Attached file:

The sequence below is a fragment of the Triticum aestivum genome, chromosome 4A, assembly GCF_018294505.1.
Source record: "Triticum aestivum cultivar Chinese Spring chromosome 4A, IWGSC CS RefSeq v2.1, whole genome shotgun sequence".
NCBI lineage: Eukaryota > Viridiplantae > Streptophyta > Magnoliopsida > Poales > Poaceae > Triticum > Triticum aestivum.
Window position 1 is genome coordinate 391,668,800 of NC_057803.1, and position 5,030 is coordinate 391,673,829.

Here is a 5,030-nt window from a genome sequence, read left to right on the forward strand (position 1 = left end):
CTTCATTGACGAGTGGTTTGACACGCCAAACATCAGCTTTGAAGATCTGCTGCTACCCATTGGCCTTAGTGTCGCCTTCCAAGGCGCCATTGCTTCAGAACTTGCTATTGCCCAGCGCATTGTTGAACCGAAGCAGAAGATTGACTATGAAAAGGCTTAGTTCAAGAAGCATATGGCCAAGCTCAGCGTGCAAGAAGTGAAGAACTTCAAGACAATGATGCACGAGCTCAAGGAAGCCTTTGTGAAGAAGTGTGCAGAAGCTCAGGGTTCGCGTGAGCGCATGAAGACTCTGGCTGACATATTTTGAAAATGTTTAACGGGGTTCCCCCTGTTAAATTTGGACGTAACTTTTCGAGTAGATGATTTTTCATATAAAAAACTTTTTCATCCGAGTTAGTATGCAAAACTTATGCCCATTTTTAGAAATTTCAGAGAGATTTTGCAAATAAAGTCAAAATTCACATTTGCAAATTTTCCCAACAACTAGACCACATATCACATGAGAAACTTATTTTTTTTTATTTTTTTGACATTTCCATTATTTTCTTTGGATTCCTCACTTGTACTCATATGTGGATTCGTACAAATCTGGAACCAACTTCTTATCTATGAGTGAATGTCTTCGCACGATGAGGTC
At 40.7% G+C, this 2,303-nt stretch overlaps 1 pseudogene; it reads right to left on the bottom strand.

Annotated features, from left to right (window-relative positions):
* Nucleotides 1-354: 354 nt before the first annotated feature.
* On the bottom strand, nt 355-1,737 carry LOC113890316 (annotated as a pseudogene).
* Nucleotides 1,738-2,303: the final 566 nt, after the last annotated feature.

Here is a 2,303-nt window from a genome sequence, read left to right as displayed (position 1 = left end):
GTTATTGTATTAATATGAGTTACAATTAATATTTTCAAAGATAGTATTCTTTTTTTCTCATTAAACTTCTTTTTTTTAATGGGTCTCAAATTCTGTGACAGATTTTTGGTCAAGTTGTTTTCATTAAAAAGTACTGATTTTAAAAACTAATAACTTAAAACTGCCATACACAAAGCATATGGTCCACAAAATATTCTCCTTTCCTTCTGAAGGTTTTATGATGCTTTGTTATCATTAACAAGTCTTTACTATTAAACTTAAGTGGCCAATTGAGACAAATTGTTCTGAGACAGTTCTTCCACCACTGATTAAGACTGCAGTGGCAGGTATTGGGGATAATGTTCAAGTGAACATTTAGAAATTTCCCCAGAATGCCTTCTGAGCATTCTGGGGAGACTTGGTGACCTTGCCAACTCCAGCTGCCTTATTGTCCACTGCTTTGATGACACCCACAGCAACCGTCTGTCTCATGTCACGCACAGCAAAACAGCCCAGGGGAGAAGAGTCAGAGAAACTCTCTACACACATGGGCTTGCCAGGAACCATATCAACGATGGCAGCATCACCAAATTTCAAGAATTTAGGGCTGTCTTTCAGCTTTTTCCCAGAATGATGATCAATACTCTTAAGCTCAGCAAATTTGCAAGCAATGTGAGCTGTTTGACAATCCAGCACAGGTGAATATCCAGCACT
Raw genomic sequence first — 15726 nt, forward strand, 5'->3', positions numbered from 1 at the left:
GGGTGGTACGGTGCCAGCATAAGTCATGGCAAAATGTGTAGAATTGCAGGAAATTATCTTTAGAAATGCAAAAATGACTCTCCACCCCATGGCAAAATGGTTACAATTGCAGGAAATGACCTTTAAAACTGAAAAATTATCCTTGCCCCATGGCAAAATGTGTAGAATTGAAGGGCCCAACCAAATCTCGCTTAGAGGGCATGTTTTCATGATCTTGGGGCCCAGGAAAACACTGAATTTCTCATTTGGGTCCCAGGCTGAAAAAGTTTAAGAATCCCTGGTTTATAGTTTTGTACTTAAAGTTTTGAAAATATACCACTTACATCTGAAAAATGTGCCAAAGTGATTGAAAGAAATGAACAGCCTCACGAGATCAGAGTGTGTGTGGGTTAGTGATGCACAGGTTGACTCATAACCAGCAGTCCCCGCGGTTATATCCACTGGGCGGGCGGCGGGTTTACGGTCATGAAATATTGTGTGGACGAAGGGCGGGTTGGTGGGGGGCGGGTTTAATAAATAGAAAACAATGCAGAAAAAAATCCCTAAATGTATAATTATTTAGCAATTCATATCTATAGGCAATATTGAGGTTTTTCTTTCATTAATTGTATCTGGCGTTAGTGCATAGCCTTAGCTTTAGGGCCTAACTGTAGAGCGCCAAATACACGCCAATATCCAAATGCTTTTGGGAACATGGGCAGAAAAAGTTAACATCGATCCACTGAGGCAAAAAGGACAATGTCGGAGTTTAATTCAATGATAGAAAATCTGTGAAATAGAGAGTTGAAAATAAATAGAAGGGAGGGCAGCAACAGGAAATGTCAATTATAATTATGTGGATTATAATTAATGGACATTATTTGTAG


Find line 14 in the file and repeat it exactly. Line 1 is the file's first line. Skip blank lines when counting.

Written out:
Raw genomic sequence first — 15726 nt, forward strand, 5'->3', positions numbered from 1 at the left: